Tag Archives: leader selection

Let Me Be Clear

What does “Positive Paradigm” mean to YOU? I have to wonder, because the word “positive” has 17 (!) discrete definitions which span the Life Wheel’s continuum from center to surface.

The word “paradigm” is becoming equally diluted and compromised. For example, Francisca Moors recently tweeted me from the Netherlands: “What’s todays paradigm about your self?” Her question implies that paradigms are personal filters (not culture-wide agreements) that can be changed like clothes from day-to-day to suit immediate whims.

In response, to clarify, I drew a picture showing the shifting levels to which the same badly abused word “paradigm” is applied.

 

0 Def of Paradigm

Please. Let me be very clear. When I use the word “positive,” I’m referring primarily to the core: “that which is absolute, unqualified, and independent of circumstances; that which has real existence in itself.” [See wp.me/p46Y5Z-9R.] Whether the effect of religious beliefs, social theories and economic policies is beneficial depends on the extent to which leaders and their followers are functionally connected with the eternal center. To the extent that they’ve lost their mooring, they’ve forfeited inherent power and validity.

Positive thinking becomes delusional when taken to mean “I can have whatever I want.” Positive Paradigm thinking humbly accepts that “With God, all things are possible.” The emphasis is on with. And all includes everything, hard and happy lessons in balance — not just whatever it is one wants.

Let me also be clear about how I use the word “paradigm.” It’s comprehensive and stable, foundational and basic beliefs — not something personal one can change on convenience, shifting with current fashions. What I call the “positive paradigm” is an inclusive, complete and correct worldview. It answers Joseph Campbell’s call for a universal “myth” (creation story), capable of recognizing the humanity of those living on the opposite side of the planet.

The Positive Paradigm of Change embodies what Aldus Huxley called the “perennial philosophy” — the core reality which the world’s great teachings share in common. For just as the sun is the center of our solar system and as there’s a nucleus at the center of each atom, there’s a central timeless experience of life which everyone everywhere shares in common.

Put the other way around, any belief system that’s not founded on eternal wisdom will inevitably, like the sands of time, be blown away. It cannot endure through the variable seasons of change. An incomplete, false paradigm, like the biblical “feet of clay,” will crumble when struck with the iron mallet of destiny.

The poet Yeats wrote “the center does not hold.” But that is the subjective experience of those who deny or forget their center. Nevertheless, acknowledged or not, the center remains, unchanged and eternal. It’s the true “common core” that (misleading label aside) is dangerously overlooked by the current, politically-driven educational fad.

Restoring the Positive Paradigm with its potential to outlast Titanic Times is an urgent matter of human survival. How urgent? Let’s see. The past week’s news alone offers several terrifying examples. Putin is saber-rattling again, doing a repeat of the Khrushchev-Kennedy death dance. “I want to remind you that Russia is one of the leading nuclear powers,” he threatens.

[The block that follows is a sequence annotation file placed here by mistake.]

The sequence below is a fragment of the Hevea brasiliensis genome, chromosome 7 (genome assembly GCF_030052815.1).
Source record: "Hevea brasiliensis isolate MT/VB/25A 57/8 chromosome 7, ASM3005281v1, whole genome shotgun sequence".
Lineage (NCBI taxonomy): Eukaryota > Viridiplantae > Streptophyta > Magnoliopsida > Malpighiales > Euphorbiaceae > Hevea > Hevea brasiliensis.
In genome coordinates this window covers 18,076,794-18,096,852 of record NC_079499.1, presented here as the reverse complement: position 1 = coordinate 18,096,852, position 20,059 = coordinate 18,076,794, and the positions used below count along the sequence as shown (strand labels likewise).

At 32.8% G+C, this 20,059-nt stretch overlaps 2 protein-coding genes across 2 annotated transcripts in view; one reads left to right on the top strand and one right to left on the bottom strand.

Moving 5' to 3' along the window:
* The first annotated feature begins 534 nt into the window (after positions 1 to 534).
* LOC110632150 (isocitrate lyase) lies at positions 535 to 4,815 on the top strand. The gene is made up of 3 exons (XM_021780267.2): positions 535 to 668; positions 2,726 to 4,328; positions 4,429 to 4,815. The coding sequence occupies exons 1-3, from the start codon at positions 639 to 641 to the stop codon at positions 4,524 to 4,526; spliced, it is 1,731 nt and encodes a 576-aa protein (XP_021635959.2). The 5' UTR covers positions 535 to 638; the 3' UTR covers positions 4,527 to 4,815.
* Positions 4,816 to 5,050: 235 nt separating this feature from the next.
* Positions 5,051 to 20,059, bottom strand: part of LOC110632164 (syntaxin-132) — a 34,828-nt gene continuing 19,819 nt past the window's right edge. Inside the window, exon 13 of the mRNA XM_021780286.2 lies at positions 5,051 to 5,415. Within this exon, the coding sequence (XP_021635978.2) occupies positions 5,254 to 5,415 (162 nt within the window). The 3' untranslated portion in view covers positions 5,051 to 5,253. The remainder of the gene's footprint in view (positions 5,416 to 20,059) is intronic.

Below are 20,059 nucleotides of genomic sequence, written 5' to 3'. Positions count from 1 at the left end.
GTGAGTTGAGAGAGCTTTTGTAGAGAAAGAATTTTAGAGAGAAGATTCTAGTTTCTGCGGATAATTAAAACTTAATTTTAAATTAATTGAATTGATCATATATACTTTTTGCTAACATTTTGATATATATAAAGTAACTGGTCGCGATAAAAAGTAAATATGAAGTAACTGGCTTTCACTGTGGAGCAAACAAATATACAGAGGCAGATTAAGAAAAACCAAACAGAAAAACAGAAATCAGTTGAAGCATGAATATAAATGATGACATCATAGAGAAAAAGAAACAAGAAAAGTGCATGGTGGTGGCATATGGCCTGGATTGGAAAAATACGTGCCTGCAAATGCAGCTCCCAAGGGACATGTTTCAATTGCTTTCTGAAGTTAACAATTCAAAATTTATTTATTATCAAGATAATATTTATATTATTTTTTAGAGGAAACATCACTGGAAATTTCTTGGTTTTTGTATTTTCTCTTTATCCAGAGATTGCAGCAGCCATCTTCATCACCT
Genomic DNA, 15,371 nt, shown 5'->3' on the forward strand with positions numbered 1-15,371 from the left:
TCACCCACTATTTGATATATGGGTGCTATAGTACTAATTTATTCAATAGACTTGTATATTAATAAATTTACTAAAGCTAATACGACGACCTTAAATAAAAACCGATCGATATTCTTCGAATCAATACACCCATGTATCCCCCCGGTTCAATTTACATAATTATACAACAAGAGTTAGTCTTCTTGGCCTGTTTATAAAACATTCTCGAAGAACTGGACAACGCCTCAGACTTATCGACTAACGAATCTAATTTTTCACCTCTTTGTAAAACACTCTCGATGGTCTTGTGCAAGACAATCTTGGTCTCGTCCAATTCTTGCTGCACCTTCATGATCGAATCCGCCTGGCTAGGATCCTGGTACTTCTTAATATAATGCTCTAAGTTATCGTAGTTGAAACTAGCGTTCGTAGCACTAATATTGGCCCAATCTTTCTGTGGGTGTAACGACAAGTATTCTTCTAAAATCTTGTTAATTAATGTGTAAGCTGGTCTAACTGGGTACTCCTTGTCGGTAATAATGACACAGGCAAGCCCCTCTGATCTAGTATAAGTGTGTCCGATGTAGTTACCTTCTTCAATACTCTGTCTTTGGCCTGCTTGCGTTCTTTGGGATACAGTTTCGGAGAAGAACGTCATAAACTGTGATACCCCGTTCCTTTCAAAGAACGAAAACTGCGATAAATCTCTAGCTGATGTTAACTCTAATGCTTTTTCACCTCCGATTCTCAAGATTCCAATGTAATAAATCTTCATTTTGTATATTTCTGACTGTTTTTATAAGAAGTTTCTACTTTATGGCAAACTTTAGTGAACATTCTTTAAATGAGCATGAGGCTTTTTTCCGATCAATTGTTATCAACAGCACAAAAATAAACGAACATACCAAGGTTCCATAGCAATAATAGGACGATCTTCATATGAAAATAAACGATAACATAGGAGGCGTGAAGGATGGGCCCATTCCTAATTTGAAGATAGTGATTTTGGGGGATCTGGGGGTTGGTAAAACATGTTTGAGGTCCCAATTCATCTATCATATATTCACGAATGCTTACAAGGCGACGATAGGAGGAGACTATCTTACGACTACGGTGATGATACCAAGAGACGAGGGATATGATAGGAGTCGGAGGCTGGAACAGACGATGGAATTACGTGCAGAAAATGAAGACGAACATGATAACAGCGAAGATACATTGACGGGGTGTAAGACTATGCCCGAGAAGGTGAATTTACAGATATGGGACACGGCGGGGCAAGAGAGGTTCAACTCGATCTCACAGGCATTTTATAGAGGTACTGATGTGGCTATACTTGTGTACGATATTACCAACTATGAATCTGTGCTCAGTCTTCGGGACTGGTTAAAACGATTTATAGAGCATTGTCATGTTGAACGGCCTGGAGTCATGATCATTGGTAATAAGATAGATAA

On other fronts, terrorists are planning to build missiles capable of spreading bubonic plague. King Abdullah of Saudi Arabia issued a dire warning: “Jihadists could reach Europe and America in a matter of months.” The chaotic Texas/Mexico border is increasingly feared to be a likely entry point for terrorists. Not to mention the “chatter” of a significant event to “celebrate” the approaching 13th anniversary of 9/11 in honor of the 13th Imam, possibly involving “home grown” American terrorists.

Adding insult to pending injuries, America’s fund-raiser-in-chief announced that America is safer than it was twenty years ago. In response to this statement, two references from earlier blogs come to mind. One is the pictured definition of sheer evil in Positive Paradigm context. [See “How Bad People Become Leaders,” wp.me/p46Y5Z-9B.]

The other is the game show described in “To Tell the Truth.” [See wp.me/p46Y5Z-dA.] In that scenario, the rules of the game are that impostors have no rules. They can lie, deceive and misrepresent their intentions. Alinsky-like, their ends justify any means. An Obama observer on Glenn Beck’s website TheBlaze gave me a new word that describes Obama’s otherwise mystifying behavior exactly: TAQIYYA. It means religiously sanctioned deception. Its purpose is to infiltrate enemy organizations, undermining them from within.

In the face of all this “bad news,” I refer back to Mike Lehr. He’s the one who asked for my explanation as to how bad people become leaders (along with its implicit solution). In addition, he wanted to know whether dangerous circumstances result in the selection of better leaders. My answer: different faces won’t make much difference.

Leader-selectors (both formal and informal) have long since identified, trained and placed look-alikes to follow in their footsteps. Anyone who threatens that status quo has long since been driven off or otherwise destroyed. So insiders from the available candidate pool will continue to operate on the same variety of false paradigms.